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The site at Juukan Gorge that was reduced to rubble to extend one of Rio Tinto’s iron ore mines.

Senior litigator for the specialist environmental law firm Rana Koroglu said there were few checks and balances in the current legal framework for development approvals. “Developers are required to do minimal consultation, and minimal due diligence,” Ms Koroglu said.

“As long as they do those minimal requirements, they get away scot-free.”

The comments come amid rising concerns over the destruction of ancient Indigenous artefacts by mining giants. Earlier this month Rio Tinto was criticised for destroying 46,000-year-old rock shelters in Western Australia against the wishes of traditional owners, while there is growing discontent about a Chinese conglomerate China Shenhua Energy’s plans to mine a site in northern NSW that has upset Indigenous groups and farmers.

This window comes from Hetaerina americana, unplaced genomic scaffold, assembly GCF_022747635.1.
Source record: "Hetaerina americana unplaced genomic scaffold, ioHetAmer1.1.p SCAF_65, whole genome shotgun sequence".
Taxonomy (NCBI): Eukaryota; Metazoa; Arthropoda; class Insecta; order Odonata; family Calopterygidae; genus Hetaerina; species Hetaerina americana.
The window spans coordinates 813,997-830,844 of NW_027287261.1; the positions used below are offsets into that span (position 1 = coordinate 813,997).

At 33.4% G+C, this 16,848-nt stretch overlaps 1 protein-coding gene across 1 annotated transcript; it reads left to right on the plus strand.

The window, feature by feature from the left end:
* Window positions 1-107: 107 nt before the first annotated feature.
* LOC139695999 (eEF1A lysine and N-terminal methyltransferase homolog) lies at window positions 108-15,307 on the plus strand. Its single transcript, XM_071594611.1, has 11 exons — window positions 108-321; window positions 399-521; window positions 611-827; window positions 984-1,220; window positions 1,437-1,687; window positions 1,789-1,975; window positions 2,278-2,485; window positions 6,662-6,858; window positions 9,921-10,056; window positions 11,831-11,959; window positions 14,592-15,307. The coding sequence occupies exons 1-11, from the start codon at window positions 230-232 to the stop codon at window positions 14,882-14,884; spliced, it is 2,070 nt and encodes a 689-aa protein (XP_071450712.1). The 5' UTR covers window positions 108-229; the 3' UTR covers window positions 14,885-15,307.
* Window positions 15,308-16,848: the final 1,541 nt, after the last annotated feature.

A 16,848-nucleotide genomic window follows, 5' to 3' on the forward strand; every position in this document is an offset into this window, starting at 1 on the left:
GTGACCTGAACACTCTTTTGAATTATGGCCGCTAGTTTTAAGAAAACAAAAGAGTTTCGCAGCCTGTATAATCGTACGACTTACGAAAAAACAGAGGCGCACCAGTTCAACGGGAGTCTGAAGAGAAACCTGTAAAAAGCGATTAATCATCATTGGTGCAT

Currently the legal protection for Aboriginal artefacts and culturally significant land comes under a broad range of state and federal acts. In NSW, projects that are considered state significant – such as the China Shenhua mine – have a much lower bar for approval.

The National Parks and Wildlife Act allows the NSW government to force companies to develop strategies to protect Aboriginal artefacts but there is no avenue for traditional landowners to challenge these plans if they are not satisfied.

NSW shadow minister for Aboriginal affairs David Harris has been working to create a new bill to raise the bar for companies seeking mine approval by mandating thorough consultation with local Indigenous groups.


Tesla strikes deal to buy cobalt from Glencore ahead of future supply squeeze

The deal could involve Glencore supplying as much as 6,000 tons of the metal a year for lithium-ion batteries used in electric cars, source said

Tesla Inc. will buy cobalt from from Glencore Plc, the world’s biggest miner of the metal, as the carmaker looks to avoid a future supply squeeze on the key battery metal, a person familiar with the matter said.

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Tesla’s factory in China